by Kevin Walsh

Was Ichabod Crane, the scrawny schoolteacher who met the Headless Horseman in Washington Irving’s classic “The Legend of Sleepy Hollow” a real person?

Of course he was, and he rests in peace in Staten Island.

Or rather, his namesake does. This isn’t the Ichabod Crane of fantasy and fiction, but rather, an army major who lived in the early and mid 19th Century. He is buried in a corner of the othwise overgrown and mostly Forgotten New Springville Cemetery in the Bulls’ head section of Staten Island.

Crane and Washington Irving were contemporaries at least for a few years. Apparently they met and Irving used his name, without permission, in The Legend of Sleepy Hollow. Reportedly, Crane was horrified.

In the 1840s, Ichabod Crane was not all that unusual a name. There are two more Cranes buried in New Jersey.

By the early 2000s, Crane’s worn, desecrated old gravestone had been replaced by a new memorial. When  I first explored the cemetery, his grave was worn and abandoned, as shown above.

Honored here are Crane; his wife Charlotte; and “Juan, an Indian boy of the Umpqua tribe in Oregon.”

While we’re here, let’s take a look at this and more forgotten cemeteries of Staten Island.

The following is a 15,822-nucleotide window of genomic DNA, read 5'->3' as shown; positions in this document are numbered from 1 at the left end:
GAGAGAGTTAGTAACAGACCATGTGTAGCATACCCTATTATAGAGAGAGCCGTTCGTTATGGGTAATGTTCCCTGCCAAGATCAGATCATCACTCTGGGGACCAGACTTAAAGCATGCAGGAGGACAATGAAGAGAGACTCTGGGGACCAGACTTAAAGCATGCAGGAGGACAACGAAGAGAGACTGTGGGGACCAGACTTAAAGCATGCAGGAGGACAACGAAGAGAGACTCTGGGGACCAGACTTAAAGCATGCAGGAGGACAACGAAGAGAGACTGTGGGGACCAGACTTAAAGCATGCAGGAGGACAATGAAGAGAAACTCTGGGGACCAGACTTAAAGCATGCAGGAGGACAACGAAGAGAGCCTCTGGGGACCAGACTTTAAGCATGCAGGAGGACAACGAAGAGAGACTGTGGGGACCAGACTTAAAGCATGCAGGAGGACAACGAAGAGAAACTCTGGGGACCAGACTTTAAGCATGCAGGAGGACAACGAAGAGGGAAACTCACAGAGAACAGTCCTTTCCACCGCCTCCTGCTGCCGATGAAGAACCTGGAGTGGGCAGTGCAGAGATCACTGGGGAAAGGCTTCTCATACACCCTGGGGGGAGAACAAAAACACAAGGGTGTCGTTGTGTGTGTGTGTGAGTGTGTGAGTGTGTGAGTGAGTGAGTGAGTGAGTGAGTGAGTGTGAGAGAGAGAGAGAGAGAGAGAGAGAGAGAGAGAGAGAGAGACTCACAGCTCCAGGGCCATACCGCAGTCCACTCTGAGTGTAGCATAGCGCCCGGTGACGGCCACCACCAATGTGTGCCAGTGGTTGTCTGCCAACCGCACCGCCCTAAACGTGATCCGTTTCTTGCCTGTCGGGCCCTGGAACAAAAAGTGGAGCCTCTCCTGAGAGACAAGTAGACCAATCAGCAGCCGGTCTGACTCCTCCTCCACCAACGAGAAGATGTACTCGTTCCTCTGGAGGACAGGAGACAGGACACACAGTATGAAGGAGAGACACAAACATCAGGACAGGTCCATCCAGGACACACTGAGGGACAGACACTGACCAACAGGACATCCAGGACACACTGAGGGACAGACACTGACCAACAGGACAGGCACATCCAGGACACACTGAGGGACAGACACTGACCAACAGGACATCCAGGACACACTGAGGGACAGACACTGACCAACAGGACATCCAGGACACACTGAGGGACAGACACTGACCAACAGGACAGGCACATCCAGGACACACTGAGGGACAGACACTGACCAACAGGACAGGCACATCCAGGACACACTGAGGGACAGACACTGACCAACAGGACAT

On Richmond Avenue south of Signs Road. This cemetery is mostly overgrown and abandoned, but in spring 2000 I found a great deal of trees cut down, leading me to think it was being cleaned up. When I returned in the fall (locating Ichabod Crane’s stone) I found it covered with weeds where the trees had been.

Springville Cemetery is located adjacent to the Son Rise Church and is, presumably, inder its auspices.



Though Lake Cemetery fronts on two of Staten Island’s busiest roads, Forest Avenue and Willowbrook Road, it’s ignored and abandoned except for graffiists and gravestone topplers.

The Decker family is represented here as well as in several other Staten Island cemeteries.

LEFT: the stone of John Van Pelt, who died on his 6th day in the world in 1889, lies on the ground.

A warm spring left Lake Cemetery encased in weeds. At right, a graffiti ghoul has left his mark.



In contrast to Lake Cemetery, Merrill Cemetery, on Merrill Avenue near Richmond Avenue, has held up pretty well, since it’s protected by a chain link fence that’s locked part of the time.

The Merrells (that’s the original spelling) were early settlers in the western end of Staten Island.

LEFT: A stone from 1818 lies in the grass.



Staten Island Cemetery is hidden behind an auto body shop on Richmond Terrace in West New Brighton. Its eastern half is known as Fountain Cemetery.

By early 2005 Staten Island Cemetery had been given a new gate on its Richmond Terrace entrance, though it’s still fairly easy to just climb around it.

Prominent Staten Island families such as the Deckers and van Names are interred here. Some of the monuments are the worse for wear.